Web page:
Activity 1: Estimate a minute
The learners must sit with their heads on their arms or with their eyes closed so that they will not be distracted. When the time judge says go, they start to estimate or guess when a minute has passed and when they think they have reached a minute sit up and raise a hand.
Note how many guesses are short of a minute and how many are still ‘heads down’ when a minute is up. Make a tally of how many learners sat up in 10 second segments of the minute as an indication of how accurate the group as a whole were.
If an interactive whiteboard is available, use a silent timer on that, so that learners can record for themselves how many seconds had passed when they sat up.
Repeat the exercise now that the learners have experienced what a minute in that situation feels like and record as before. Discuss whether the second attempt was more or less accurate.
Explain that they will now be doing an activity that will help them ‘feel’ a minute.
Activity 2: How many jumping jacks in a minute?
Firstly, ensure that all of the learners understand what a jumping jack is. Have one give a demonstration if possible, so that all are doing the same exercise.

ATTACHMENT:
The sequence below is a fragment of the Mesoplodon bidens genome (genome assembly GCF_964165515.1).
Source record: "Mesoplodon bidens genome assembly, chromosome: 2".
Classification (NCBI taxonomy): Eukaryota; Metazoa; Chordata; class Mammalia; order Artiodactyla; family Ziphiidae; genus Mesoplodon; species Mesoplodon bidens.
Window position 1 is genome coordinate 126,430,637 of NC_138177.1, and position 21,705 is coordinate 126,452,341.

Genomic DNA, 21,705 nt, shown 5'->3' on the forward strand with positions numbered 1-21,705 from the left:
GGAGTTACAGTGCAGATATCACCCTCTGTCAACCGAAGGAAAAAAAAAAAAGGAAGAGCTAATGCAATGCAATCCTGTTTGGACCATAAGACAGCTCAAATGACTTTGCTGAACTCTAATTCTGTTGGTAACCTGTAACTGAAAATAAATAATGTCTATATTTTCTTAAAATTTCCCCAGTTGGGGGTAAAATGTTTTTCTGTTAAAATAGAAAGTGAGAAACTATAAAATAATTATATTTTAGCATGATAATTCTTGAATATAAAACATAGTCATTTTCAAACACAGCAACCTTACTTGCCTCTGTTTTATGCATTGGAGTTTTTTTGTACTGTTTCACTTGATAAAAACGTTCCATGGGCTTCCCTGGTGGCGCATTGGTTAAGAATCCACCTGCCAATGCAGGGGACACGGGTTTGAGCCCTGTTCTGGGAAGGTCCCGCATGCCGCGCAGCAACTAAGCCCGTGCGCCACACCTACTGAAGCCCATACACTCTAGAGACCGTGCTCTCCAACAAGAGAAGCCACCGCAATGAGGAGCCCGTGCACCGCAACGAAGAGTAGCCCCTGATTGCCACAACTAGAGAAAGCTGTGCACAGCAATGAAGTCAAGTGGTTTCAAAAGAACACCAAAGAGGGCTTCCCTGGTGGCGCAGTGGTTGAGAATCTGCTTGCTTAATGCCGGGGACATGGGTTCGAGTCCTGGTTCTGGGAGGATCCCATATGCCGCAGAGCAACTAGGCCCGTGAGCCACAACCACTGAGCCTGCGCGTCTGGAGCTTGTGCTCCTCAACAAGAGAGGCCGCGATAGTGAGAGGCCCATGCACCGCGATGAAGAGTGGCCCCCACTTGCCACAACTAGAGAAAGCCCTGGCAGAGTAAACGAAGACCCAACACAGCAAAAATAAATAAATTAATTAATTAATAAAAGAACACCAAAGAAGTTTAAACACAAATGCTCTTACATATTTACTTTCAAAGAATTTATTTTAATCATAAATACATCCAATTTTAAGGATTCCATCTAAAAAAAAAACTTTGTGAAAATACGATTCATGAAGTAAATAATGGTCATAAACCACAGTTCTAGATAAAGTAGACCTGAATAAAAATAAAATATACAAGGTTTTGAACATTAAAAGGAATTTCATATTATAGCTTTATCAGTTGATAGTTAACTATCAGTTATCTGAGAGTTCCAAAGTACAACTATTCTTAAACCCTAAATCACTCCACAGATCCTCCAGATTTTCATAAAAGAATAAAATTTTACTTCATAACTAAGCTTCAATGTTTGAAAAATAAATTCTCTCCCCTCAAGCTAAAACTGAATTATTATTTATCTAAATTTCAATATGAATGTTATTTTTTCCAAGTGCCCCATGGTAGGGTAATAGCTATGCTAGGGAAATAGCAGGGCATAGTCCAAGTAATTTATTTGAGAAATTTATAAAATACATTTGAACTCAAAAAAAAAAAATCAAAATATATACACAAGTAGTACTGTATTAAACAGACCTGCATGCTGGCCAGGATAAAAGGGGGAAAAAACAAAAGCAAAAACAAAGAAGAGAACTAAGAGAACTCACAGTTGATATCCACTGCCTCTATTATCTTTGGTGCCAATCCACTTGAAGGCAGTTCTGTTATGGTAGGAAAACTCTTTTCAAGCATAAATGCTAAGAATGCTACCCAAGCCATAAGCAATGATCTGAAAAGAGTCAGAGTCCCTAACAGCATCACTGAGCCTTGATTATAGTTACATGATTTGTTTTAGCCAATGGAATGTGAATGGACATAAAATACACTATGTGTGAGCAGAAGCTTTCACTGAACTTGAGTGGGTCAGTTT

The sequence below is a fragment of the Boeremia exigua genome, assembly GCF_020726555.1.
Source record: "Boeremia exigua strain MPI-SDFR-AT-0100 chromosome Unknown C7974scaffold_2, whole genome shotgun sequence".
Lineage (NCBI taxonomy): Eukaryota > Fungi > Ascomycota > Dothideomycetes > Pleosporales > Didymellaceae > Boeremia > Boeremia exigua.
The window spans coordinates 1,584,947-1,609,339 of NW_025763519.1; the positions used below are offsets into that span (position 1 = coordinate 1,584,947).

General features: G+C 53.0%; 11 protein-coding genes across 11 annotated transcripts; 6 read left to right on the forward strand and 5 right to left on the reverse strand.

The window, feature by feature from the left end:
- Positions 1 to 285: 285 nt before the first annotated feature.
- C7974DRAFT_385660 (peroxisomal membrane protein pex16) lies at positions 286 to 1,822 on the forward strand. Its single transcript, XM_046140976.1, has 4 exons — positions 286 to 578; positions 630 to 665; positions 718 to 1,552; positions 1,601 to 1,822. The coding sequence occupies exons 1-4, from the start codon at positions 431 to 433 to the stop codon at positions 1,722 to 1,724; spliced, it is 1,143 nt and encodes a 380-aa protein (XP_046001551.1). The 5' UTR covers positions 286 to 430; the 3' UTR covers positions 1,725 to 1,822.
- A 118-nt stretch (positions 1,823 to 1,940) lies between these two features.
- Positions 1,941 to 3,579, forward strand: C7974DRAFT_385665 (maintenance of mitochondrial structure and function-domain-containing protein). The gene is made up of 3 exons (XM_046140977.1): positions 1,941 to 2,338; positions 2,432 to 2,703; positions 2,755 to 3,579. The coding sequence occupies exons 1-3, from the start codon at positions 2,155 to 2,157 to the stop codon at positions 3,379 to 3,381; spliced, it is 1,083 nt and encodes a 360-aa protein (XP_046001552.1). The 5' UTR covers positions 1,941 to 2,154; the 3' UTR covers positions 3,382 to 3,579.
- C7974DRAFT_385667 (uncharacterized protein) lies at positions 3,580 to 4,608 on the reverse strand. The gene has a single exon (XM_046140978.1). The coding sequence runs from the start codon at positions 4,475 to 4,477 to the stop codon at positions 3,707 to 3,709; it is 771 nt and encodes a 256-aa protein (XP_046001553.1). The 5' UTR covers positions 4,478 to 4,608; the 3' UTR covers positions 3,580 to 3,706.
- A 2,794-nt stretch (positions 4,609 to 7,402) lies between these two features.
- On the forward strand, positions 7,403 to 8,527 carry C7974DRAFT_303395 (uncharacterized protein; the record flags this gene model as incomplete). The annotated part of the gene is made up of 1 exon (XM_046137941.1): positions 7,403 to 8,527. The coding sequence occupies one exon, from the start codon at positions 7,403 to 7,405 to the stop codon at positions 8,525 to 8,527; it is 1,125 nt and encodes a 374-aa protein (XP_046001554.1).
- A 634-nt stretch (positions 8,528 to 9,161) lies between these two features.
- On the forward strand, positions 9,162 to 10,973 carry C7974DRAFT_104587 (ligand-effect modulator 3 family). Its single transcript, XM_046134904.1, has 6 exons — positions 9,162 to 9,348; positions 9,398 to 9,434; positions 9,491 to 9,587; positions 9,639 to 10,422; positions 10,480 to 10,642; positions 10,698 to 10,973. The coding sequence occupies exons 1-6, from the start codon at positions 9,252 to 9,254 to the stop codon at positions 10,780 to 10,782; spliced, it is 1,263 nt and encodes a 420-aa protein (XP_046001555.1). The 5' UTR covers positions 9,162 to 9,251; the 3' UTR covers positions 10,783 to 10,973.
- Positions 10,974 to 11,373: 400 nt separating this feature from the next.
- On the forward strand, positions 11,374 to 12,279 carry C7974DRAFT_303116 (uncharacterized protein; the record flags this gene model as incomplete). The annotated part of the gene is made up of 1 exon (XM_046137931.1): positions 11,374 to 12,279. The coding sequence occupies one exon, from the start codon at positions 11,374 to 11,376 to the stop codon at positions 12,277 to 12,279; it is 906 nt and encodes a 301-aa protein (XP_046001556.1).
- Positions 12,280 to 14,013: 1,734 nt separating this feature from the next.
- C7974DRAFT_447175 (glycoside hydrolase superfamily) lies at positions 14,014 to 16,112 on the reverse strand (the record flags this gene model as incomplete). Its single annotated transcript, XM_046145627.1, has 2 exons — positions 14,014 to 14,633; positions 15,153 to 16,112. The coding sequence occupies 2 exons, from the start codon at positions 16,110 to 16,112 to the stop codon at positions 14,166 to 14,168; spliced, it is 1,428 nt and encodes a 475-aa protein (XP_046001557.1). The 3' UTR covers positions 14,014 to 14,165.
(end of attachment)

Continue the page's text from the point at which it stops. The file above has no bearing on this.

Description of a jumping jack: Begin with the feet together and hands by the sides. Jump on the spot, landing with the feet apart and hands raised so that the arms and legs form an X. Jump again landing back in the first position. This counts as 1 jumping jack.
Divide the group into pairs. In each pair one learner will jump and the other will count.
Have each pair estimate how many jumping jacks they think they will be able to do in a minute. Using a stopwatch, give a signal to start and stop jumping. (A whistle will be useful here if available.) The counter notes down the number that their partner did and then they swap roles and repeat the exercise.
At the end of the activity keep the records of how many jumps learners did as you may want to use them later depending on which follow up activities you intend to use.
Activity 3: Re-estimate a minute
Discuss the various ways the learners could make their estimates more accurate. Some may want to try to use the number of jumping jacks they did to help them ‘count’ a minute. Others may have heard of other methods, such as ‘one one thousand, two one thousand, three one thousand, etc. Or they may have come across ‘one Mississippi, two Mississippi,’ etc.
Repeat activity one and compare the accuracy with the first attempts. Discuss which methods were the most effective and give the learners a chance to have a go at one of the others.
After the 30-minute lesson you may wish to follow on with some of the linked activities suggested in the Notes for Teachers at https://www.bubblymaths.co.uk/wp-content/uploads/2017/11/Just-a-Minute.pdf
8309 learners from 8 countries took part in this MathsFun Guinness World Record attempt lesson on Friday 10 November 2017. Thank you to Caroline Bubblz Ainslie, Marion Freeman and Cherri Moseley.